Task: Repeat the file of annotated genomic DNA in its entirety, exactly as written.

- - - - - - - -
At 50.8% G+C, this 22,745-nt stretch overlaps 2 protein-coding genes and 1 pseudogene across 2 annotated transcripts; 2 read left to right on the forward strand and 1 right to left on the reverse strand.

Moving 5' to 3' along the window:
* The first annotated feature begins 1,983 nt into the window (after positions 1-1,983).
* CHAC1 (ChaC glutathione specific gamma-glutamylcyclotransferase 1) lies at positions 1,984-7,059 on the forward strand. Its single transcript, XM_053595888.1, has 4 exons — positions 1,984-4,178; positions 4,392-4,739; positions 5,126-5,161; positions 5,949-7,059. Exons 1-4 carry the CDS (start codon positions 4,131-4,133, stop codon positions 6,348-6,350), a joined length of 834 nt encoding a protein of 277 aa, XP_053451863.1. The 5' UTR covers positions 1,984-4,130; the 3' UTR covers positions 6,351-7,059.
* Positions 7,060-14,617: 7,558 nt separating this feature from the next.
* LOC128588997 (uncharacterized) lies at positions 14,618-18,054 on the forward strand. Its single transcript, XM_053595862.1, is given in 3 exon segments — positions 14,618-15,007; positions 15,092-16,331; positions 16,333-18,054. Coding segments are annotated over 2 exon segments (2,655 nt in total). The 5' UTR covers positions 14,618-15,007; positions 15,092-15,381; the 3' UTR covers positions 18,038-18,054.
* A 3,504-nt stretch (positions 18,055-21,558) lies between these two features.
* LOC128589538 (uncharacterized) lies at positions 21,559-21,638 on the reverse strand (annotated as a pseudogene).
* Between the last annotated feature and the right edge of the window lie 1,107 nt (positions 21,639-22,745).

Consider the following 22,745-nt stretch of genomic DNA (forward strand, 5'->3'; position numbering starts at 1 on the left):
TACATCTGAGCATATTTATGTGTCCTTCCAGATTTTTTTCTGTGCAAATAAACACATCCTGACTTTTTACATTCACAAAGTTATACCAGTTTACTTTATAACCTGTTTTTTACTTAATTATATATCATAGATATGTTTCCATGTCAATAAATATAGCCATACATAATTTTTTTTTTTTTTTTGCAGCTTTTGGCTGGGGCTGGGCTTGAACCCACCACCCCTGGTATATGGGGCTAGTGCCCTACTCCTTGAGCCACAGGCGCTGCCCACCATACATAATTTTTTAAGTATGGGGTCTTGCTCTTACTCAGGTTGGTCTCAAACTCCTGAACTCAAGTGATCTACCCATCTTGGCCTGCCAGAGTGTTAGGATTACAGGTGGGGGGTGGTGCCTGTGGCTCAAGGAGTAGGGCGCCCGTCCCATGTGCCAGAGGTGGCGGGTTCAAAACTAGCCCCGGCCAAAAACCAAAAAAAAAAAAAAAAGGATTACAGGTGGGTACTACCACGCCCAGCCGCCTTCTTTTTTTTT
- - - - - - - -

At 50.8% G+C, this 22,745-nt stretch overlaps 2 protein-coding genes and 1 pseudogene across 2 annotated transcripts; 2 read left to right on the forward strand and 1 right to left on the reverse strand.

Moving 5' to 3' along the window:
* The first annotated feature begins 1,983 nt into the window (after positions 1-1,983).
* CHAC1 (ChaC glutathione specific gamma-glutamylcyclotransferase 1) lies at positions 1,984-7,059 on the forward strand. Its single transcript, XM_053595888.1, has 4 exons — positions 1,984-4,178; positions 4,392-4,739; positions 5,126-5,161; positions 5,949-7,059. Exons 1-4 carry the CDS (start codon positions 4,131-4,133, stop codon positions 6,348-6,350), a joined length of 834 nt encoding a protein of 277 aa, XP_053451863.1. The 5' UTR covers positions 1,984-4,130; the 3' UTR covers positions 6,351-7,059.
* Positions 7,060-14,617: 7,558 nt separating this feature from the next.
* LOC128588997 (uncharacterized) lies at positions 14,618-18,054 on the forward strand. Its single transcript, XM_053595862.1, is given in 3 exon segments — positions 14,618-15,007; positions 15,092-16,331; positions 16,333-18,054. Coding segments are annotated over 2 exon segments (2,655 nt in total). The 5' UTR covers positions 14,618-15,007; positions 15,092-15,381; the 3' UTR covers positions 18,038-18,054.
* A 3,504-nt stretch (positions 18,055-21,558) lies between these two features.
* LOC128589538 (uncharacterized) lies at positions 21,559-21,638 on the reverse strand (annotated as a pseudogene).
* Between the last annotated feature and the right edge of the window lie 1,107 nt (positions 21,639-22,745).

Consider the following 22,745-nt stretch of genomic DNA (forward strand, 5'->3'; position numbering starts at 1 on the left):
TACATCTGAGCATATTTATGTGTCCTTCCAGATTTTTTTCTGTGCAAATAAACACATCCTGACTTTTTACATTCACAAAGTTATACCAGTTTACTTTATAACCTGTTTTTTACTTAATTATATATCATAGATATGTTTCCATGTCAATAAATATAGCCATACATAATTTTTTTTTTTTTTTTGCAGCTTTTGGCTGGGGCTGGGCTTGAACCCACCACCCCTGGTATATGGGGCTAGTGCCCTACTCCTTGAGCCACAGGCGCTGCCCACCATACATAATTTTTTAAGTATGGGGTCTTGCTCTTACTCAGGTTGGTCTCAAACTCCTGAACTCAAGTGATCTACCCATCTTGGCCTGCCAGAGTGTTAGGATTACAGGTGGGGGGTGGTGCCTGTGGCTCAAGGAGTAGGGCGCCCGTCCCATGTGCCAGAGGTGGCGGGTTCAAAACTAGCCCCGGCCAAAAACCAAAAAAAAAAAAAAAAGGATTACAGGTGGGTACTACCACGCCCAGCCGCCTTCTTTTTTTTT